A self-professed “office guy,” Paul Finkbeiner has learned to love apartments for the steady, predictable profits they churn out for his pension fund shareholder base.
“A lot of my competitors are only waking up to it the last five years saying, ‘Oh these apartments are really good.’ We have known it for the last 20,” said the president of GWL Realty Advisors Inc., one of the country’s largest real estate organizations with more than $17 billion in assets.
An office executive with Trizec Corp. and Brookfield Properties in the early 1990s, he came to know and love multi-residential when he joined GWL as president in 1995.
“Apartments, when I first looked at them, I couldn’t figure out why people didn’t buy them. This is going back, but there was a three per cent vacancy level. In some cases there was a wait list to get in. So why are we not buying more of these things?
“Since then, the apartment asset class has performed best in my almost 25 years here; it has always outperformed the others.”
Inventory problem one downside
The apartment sector, which comprises about 25% of GWL’s asset base with about 15,000 units, has one significant downside.
“You can’t buy a lot of it because a lot of the private guys know how good it is,” said the GWL chief. “We have bought a fair bit, but you need to build it now.”
One of the current “build-it” projects the company is working on is a 594-unit, 43-storey apartment building at Bay and Gerrard Sts. in downtown Toronto. The LEED Silver building will feature one-, two- and three-bedroom apartments, ground-level retail and six levels of underground parking.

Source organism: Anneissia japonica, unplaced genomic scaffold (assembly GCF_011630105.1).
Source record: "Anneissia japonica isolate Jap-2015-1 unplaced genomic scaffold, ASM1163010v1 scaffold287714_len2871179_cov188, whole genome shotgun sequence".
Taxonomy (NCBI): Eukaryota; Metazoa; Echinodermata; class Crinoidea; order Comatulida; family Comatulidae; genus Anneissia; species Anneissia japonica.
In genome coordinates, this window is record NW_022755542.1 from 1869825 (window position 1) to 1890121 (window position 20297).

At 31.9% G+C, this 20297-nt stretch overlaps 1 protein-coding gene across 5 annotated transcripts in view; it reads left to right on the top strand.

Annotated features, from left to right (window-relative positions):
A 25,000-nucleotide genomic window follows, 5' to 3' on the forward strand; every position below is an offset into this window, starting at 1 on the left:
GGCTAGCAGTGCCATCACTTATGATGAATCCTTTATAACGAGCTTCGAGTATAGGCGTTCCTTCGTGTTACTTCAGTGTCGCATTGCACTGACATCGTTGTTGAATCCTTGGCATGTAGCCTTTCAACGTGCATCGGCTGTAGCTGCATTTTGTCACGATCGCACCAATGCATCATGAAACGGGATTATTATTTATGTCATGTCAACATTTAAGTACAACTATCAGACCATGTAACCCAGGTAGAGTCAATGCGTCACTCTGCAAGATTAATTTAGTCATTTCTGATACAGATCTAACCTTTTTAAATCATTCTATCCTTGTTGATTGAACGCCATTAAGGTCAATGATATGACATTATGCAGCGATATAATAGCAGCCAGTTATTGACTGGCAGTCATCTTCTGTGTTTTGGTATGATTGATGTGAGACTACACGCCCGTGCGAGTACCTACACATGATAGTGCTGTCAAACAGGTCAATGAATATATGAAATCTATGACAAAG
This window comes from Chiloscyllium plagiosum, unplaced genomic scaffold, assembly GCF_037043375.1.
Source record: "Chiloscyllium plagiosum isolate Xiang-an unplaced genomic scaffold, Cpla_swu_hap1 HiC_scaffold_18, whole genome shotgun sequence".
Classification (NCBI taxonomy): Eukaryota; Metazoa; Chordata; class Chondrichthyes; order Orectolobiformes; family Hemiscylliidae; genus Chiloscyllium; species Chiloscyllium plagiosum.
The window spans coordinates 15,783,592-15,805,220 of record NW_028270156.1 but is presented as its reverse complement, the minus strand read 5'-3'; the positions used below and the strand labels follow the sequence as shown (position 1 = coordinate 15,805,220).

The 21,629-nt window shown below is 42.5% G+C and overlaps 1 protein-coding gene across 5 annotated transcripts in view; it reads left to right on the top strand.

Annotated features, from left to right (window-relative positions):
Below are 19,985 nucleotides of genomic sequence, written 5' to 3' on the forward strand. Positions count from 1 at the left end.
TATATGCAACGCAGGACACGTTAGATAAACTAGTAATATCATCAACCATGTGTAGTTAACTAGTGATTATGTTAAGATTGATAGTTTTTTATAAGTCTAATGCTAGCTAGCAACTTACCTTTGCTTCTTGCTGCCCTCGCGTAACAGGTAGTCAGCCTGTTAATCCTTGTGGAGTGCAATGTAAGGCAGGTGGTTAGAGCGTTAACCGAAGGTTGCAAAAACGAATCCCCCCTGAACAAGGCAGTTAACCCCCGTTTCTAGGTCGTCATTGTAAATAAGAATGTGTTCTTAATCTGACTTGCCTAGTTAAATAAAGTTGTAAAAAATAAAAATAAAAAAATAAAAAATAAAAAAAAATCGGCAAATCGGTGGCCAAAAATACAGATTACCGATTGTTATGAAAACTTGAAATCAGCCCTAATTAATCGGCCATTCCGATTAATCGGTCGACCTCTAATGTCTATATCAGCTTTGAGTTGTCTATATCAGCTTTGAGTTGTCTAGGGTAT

“We believe we are going to do extremely well on that property.”
Outside thinking for future multi-res development
Bay and Gerrard is something of a unique opportunity for GWL: it was a rare piece of vacant land in the heart of the country’s largest city. When he looks across his apartment portfolio, Finkbeiner expects much of the company’s future multi-res development will take the form of intensification or densification.
“A lot of the stuff we are trying to do is just look at our existing assets and think outside the box at what they could be,” Finkbeiner said.
“We are starting to look at things where we may buy a three-storey apartment building with the plans to convert it to a nine-storey or a 12-storey apartment building depending on what the city will allow.”
Even with the disruption for current tenants, the math works.
“Everybody wins, even though you have to kick people out. You get more units, they are newer and it will be in a well-located place,: he said.
“So we are starting to look at opportunities where we can look at what is there and hold it for a while . . . wait and see, and then you may be converting that into something much bigger than you thought.”
Office largest component for GWL
GWL is active in all four property sectors and office makes up the largest component, comprising roughly 50% of the company’s asset base.
Perhaps not surprisingly, Finkbeiner is optimistic about the prospects for the office sector in cities such as Toronto which has been going through a lengthy building boom phase.
“It looks very promising,” he said, referencing a weekly company leasing call that focused on the Toronto office market and identified plenty of tenant movement.
“I was impressed by the number of prospective tenants looking to move into new space. Almost every bank looks to be out there looking at the possibility of relocating from somewhere into new buildings. So I think this is very supportive of being able to build new stock.
“Toronto market is strong.”
“In general, the Toronto market is strong.”
The market is so strong, in fact, that Cadillac Fairview recently announced it was proceeding with a 32-storey spec office development this summer at 16 York St.
“In my view there is a lot of demand from a number of tenants. I can’t remember all the names but almost every bank (and) a couple of law firms are looking. In addition a lot of firms may be looking to move out of B buildings into new space where they can become smaller.”